Certified Gluten-Free Wheat Starch??? HHhhhmmm.


Image from schar.com

Schar, a European maker of gluten-free foods, is set to release its newest product in March: gluten-free croissants. These croissants contain certified gluten-free wheat starch, which the FDA now allows (new labeling law as of August 2014) as an ingredient in gluten-free foods, as long as it registers under 20 ppm. According to the Schar website:

Certified gluten free wheat starch has been used in Europe for many years.  The safety has been documented in several research studies where individuals with celiac disease consuming wheat starch had comparable results to those consuming a naturally gluten free diet.  There was no adverse effect of adding certified gluten free wheat starch to the diet of individuals with celiac disease.

Also according to the Schar website, the process by which starch is made from the wheat removes the protein that effects people who suffer from Celiac. For this reason, it’s supposedly complete safe for Celiacs and other gluten-intolerant people. Gluten-free wheat starch apparently gives gluten-free foods in which its used an improved texture and quality.

You can read more about certified gluten-free wheat starch in this article on glutenfreeliving.com.
Despite reassurances from the people at Schar, I believe I will skip the products that contain wheat starch. I share the reservations of some of the experts in the article on Gluten Free Living’s website, who worry about the ingredient being truly gluten-free. Right now, barley malt extract is appearing in some products labeled as gluten-free. Apparently, some Celiacs and gluten-intolerant people can actually tolerate barley malt (although conflicting information exists concerning the gluten-free status of this ingredient). Unfortunately, I accidentally ate some potato chips that contain barley malt (unknowingly given to me by a well-meaning loved one who is usually SO very careful about my gluten-free needs) last week. Less than forty-eight hours before the Freescale ATX Marathon, I was glutenized and thus ended up with an extremely difficult and disappointing race. In fact, it was so bad an experience that I shall say nothing more about it. I didn’t recover from my gluten-poisoning until Tuesday. Luckily, I had eaten only a handful of the chips. When I developed symptoms, the cause was easy to trace. The chips were the only food I had eaten that day, over which I had had no control. I bring it up simply to note that if someone with Celiac can have such a serious reaction to controversial barley malt extract, just think of the reaction she may have to wheat starch, even if it is supposedly certified gluten-free. I’ll let other brave Celiac souls be the proverbial guinea pigs!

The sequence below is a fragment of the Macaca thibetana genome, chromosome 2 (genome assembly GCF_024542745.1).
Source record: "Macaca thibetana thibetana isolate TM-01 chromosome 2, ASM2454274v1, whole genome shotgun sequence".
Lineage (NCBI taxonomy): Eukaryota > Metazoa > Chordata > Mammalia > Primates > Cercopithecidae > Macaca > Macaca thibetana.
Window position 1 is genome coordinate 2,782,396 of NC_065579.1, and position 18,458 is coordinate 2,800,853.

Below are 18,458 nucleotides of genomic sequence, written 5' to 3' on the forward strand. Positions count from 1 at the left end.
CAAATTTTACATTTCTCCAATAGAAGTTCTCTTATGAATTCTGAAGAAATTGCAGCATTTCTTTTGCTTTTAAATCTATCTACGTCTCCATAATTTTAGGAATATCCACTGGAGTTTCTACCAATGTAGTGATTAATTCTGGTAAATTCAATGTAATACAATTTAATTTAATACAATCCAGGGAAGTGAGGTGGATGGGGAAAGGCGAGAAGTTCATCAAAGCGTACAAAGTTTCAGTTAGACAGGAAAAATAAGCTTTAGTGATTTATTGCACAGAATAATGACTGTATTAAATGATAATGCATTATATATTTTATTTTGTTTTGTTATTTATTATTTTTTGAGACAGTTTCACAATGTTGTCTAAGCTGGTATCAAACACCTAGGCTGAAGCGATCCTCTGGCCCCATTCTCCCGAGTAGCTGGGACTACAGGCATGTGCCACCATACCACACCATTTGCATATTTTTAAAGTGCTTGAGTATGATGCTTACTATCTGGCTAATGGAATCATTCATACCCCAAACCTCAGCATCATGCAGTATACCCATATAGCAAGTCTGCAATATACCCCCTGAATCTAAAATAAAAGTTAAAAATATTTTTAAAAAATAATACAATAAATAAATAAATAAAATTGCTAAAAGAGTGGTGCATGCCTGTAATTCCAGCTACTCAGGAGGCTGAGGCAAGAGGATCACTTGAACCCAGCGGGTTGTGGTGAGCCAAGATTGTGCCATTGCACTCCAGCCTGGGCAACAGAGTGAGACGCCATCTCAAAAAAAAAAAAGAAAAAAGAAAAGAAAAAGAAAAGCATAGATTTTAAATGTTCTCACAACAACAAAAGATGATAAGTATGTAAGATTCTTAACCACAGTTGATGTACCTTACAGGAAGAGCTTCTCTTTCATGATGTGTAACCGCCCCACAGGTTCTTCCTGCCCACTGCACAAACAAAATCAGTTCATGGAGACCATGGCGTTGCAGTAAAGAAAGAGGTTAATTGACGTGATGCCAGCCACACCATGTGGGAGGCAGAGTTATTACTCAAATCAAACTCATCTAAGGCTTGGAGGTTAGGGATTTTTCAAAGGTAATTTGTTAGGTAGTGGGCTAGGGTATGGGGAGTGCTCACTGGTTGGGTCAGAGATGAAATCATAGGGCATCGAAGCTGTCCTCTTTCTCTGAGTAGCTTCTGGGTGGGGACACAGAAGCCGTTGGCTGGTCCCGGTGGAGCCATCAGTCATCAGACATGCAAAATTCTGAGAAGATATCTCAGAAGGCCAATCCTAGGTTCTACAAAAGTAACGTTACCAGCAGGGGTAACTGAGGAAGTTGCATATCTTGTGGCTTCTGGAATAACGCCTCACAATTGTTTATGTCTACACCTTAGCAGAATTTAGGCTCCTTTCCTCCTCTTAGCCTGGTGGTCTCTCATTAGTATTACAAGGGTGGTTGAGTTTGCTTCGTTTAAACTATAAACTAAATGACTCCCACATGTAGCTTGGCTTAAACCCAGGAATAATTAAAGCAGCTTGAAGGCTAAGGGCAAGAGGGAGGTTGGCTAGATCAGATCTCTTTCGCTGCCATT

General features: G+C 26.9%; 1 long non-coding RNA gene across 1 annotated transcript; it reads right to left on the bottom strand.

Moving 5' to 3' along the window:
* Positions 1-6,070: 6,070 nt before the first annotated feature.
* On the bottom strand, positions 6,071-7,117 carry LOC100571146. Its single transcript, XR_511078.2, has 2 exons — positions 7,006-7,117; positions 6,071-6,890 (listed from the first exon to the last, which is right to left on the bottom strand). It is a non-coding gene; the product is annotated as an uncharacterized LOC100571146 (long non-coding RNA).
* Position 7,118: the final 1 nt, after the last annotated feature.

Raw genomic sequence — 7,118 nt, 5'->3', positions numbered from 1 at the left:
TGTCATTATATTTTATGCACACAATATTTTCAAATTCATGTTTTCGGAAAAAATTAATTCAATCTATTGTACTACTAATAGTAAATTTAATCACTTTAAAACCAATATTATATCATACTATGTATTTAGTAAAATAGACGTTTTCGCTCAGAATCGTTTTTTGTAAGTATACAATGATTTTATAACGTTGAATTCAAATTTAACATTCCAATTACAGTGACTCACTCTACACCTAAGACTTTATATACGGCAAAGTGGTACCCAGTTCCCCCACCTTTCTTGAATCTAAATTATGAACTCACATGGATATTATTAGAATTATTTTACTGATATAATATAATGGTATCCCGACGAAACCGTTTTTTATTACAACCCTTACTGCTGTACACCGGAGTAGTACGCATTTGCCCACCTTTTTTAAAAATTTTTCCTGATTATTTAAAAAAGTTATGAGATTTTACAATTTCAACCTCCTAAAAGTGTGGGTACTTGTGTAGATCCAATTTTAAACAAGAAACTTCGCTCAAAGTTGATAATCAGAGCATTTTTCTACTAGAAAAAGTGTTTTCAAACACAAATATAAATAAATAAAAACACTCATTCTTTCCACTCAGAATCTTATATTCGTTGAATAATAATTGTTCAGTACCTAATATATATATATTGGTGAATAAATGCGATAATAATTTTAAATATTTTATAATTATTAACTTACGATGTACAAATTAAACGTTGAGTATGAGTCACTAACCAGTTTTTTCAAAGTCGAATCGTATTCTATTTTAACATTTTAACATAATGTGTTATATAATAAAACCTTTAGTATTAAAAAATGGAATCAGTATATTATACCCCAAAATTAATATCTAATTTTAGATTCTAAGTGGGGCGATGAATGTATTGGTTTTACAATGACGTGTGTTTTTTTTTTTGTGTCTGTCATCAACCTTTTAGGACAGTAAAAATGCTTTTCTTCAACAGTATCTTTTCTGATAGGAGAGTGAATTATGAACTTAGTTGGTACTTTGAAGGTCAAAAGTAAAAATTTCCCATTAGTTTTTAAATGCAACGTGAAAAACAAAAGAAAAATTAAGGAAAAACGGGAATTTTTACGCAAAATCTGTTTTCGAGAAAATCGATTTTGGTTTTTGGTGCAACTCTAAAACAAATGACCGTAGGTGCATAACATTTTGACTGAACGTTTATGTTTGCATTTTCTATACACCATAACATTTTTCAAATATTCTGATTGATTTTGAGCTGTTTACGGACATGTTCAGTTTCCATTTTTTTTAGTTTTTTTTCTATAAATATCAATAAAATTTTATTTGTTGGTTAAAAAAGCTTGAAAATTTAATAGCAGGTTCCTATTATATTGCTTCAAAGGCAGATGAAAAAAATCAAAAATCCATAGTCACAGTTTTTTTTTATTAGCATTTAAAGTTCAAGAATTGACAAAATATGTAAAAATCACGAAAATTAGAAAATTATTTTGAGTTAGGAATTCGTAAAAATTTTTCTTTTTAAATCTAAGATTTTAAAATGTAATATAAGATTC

4 thoughts on “Certified Gluten-Free Wheat Starch??? HHhhhmmm.

  1. I made myself a guinea pig unknowingly; I’d previously had good experiences with Schar’s products (they’re not healthy by any stretch, but some days I just want to eat a baked product that seems ‘normal’, ie not so different from the wheat version) and bought the croissants without realising they’re made of wheat.

    So, I ate two Scar gluten-free croissants last night.

    I’m celiac, diagnosed by blood tests, strictly gluten-free for almost a decade.

    Result: extreme diarrhoea this morning.

    Not happy, Schar!!


    • Gosh, Sara! I’m so sorry you were glutenized! Now you’ll be quite a while feeling better. I have misgivings about wheat starch as I have misgivings about Omission beer, the beer that supposedly has the gluten filtered out during the brewing process. Thank you for taking the time to comment and let the rest of us know about your experience. I wish you had not been sickened by Scharr, but now the rest of us can just put our curiosity to rest and get to work creating gluten-free croissants that we can eat without being poisoned. But I totally relate to desiring a “normal” baked product from time to time. Sometimes one just wants to eat something that seems like the real thing, and not a gluten-free version wanna-be. I hope you feel better soon!!!!


  2. Even though I don’t have a lot of access to packaged gluten-free carbs with the exception of Schar, I’ve always been very sceptical of their products for no rational reason apart from the fact that I’m not entirely convinced! What is your opinion on the products as a whole?


    • Hi, Catgoodden I share your general distrust of Schar products, especially the company’s use of wheat starch. I’m not a scientist, and thus don’t have a complete understanding of the process that removes the starch from the wheat without some of the gluten remaining in the starch, but I believe its best for people with Celiac or gluten-intolerance to just avoid any foods related to wheat in any way. I’m tempted by the thought of eating a gluten-free croissant that is much like the gluten-containing croissants I enjoyed before my Celiac diagnosis, but I just can’t fathom eating anything that contains wheat starch.


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